I came across an article this evening that talked about a hack attack against Kaspersky Labs, one of the best anti-virus companies around. Coincidentally, I happen use Kaspersky anti-virus software so I had a vested interest in finding out more.
I won’t bore you with the full story but apparently the hackers gained access to the Kaspersky networks via what’s called ‘spear phishing’. Excuse me?
This is an excerpt from the best explanation I found online:
The latest twist on phishing is spear phishing. No, it’s not a sport, it’s a scam and you’re the target. Spear phishing is an email that appears to be from an individual or business that you know. But it isn’t. It’s from the same criminal hackers who want your credit card and bank account numbers, passwords, and the financial information on your PC. Learn how to protect yourself.
Email from a “Friend”
The spear phisher thrives on familiarity. He knows your name, your email address, and at least a little about you. The salutation on the email message is likely to be personalized: “Hi Bob” instead of “Dear Sir.” The email may make reference to a “mutual friend.” Or to a recent online purchase you’ve made. Because the email seems to come from someone you know, you may be less vigilant and give them the information they ask for. And when it’s a company you know asking for urgent action, you may be tempted to act before thinking.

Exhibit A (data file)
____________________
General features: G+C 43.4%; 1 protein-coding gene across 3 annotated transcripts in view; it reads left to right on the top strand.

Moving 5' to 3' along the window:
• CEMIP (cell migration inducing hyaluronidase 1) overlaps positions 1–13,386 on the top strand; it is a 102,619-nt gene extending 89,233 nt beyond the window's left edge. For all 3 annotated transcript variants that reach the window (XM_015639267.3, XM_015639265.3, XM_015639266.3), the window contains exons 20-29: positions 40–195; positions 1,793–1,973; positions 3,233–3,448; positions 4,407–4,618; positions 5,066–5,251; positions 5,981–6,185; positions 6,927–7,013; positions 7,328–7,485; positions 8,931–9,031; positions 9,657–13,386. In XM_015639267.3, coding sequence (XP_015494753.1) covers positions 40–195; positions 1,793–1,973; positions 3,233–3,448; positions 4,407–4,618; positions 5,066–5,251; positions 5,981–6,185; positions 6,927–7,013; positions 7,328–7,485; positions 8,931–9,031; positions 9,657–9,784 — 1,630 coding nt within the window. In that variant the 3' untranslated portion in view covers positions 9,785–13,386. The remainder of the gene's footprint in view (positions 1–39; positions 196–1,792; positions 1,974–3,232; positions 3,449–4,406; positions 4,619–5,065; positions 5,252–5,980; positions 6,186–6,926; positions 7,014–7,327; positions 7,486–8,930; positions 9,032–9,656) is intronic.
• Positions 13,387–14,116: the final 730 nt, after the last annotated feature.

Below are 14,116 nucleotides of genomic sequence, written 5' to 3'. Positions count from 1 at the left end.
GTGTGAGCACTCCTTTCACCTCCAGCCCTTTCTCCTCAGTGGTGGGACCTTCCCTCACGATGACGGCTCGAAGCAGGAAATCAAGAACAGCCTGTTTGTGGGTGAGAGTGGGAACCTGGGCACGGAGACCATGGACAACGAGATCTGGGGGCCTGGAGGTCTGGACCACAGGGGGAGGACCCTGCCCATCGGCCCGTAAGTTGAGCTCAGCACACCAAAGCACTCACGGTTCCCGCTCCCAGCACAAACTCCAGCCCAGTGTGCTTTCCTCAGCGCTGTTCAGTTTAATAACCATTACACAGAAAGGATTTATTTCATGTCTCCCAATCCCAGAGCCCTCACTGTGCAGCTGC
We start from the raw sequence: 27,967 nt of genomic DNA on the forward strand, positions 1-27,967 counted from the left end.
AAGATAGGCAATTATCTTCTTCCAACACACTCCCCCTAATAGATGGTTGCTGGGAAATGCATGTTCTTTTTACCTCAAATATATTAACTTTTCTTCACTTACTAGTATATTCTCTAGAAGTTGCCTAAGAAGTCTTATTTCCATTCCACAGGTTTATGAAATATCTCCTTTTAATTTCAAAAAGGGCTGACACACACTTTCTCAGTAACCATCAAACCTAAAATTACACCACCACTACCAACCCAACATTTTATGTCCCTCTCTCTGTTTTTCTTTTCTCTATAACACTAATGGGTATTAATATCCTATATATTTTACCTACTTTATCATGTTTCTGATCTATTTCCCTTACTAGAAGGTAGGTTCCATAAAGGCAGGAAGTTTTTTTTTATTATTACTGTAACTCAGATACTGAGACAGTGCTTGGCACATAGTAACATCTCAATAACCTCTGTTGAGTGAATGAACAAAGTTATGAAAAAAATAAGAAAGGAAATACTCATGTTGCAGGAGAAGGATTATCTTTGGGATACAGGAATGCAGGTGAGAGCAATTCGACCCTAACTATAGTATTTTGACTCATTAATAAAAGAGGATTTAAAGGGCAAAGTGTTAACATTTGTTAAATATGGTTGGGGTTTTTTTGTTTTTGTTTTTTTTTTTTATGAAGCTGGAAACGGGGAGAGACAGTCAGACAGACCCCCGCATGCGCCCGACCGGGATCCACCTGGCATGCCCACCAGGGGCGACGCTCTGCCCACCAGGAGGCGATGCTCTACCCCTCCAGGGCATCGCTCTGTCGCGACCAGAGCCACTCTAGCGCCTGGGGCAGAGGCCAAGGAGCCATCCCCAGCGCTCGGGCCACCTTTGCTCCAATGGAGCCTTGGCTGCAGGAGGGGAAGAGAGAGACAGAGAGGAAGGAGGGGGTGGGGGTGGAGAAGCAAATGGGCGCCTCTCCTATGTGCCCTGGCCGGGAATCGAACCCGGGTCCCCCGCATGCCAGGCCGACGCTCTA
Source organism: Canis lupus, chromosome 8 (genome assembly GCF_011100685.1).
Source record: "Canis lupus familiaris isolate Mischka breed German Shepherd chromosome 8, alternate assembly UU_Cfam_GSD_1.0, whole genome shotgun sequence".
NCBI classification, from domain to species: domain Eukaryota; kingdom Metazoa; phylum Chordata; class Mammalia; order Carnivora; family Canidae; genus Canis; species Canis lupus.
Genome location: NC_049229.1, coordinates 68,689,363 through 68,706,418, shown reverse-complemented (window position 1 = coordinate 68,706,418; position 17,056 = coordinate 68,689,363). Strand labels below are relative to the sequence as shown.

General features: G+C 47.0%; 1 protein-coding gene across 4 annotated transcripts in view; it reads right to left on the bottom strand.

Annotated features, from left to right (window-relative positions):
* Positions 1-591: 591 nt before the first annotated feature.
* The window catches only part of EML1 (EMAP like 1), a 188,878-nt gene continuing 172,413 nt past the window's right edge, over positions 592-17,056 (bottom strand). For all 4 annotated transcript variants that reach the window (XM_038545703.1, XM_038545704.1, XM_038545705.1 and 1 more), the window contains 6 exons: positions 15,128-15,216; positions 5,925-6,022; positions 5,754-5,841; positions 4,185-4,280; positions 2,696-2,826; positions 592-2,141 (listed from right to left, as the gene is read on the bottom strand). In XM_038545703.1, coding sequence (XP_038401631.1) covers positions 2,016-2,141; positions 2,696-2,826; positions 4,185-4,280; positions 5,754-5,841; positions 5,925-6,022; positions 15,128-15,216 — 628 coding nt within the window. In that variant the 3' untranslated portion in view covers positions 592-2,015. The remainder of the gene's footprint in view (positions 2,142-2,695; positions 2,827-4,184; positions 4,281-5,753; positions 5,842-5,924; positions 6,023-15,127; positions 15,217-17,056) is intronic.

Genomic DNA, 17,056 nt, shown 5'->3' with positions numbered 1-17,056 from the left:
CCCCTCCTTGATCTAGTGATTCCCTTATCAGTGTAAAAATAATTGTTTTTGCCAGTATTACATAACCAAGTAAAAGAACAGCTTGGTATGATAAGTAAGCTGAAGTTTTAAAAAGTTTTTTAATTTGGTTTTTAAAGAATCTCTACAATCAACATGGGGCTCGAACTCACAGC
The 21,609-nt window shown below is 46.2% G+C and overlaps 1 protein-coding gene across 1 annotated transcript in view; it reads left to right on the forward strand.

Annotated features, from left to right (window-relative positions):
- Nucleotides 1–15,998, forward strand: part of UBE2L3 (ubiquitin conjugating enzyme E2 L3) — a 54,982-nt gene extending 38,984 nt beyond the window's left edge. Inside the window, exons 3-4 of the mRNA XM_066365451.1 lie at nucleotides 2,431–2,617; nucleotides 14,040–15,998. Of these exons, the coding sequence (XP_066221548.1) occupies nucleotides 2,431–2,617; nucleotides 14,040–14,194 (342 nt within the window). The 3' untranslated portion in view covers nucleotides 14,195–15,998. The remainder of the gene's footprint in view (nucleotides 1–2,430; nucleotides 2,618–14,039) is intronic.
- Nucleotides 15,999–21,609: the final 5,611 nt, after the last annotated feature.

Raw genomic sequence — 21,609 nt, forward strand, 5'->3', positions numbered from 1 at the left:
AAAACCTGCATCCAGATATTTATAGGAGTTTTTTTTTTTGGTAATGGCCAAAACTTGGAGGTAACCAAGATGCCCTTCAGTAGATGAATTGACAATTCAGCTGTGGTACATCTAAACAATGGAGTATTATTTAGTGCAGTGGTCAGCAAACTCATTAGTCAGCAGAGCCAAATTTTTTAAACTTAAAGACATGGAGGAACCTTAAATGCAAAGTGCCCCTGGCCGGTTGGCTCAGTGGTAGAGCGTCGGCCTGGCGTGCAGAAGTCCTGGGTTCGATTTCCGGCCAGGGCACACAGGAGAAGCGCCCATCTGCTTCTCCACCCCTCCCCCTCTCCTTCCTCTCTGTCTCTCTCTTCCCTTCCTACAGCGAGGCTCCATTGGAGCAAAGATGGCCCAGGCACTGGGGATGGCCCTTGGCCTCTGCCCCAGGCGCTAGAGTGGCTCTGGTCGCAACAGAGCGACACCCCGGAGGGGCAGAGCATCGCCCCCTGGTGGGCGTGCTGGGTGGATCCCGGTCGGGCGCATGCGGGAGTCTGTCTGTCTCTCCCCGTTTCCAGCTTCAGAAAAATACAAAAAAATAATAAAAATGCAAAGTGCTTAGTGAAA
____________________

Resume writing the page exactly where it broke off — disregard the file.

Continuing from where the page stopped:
Using Your Web Presence Against You
How do you become a target of a spear phisher? From the information you put on the Internet from your PC or smartphone. For example, they might scan social networking sites, find your page, your email address, your friends list, and a recent post by you telling friends about the cool new camera you bought at an online retail site. Using that information, a spear phisher could pose as a friend, send you an email, and ask you for a password to your photo page. If you respond with the password, they’ll try that password and variations to try to access your account on that online retail site you mentioned. If they find the right one, they’ll use it to run up a nice tab for you. Or the spear phisher might use the same information to pose as somebody from the online retailer and ask you to reset your password, or re-verify your credit card number. If you do, he’ll do you financial harm.’
You can read the complete article here:
What I find particularly unpleasant about spear phishing is that it uses personalised attacks to take you off guard. We all know not to bite when we get an email address to Dear Customer or some such generic salutation, but when we get something specifically addressed to us? Perhaps from a company that we actually do have contact with? How many of us would think to question that nice, convenient link?
Luckily most of us aren’t important enough to justify such an attack, but that does not mean we are safe. As a matter of principle [and habit!] we should make it a rule to NEVER use links in emails, no matter how convenient they are. It’s just not worth it.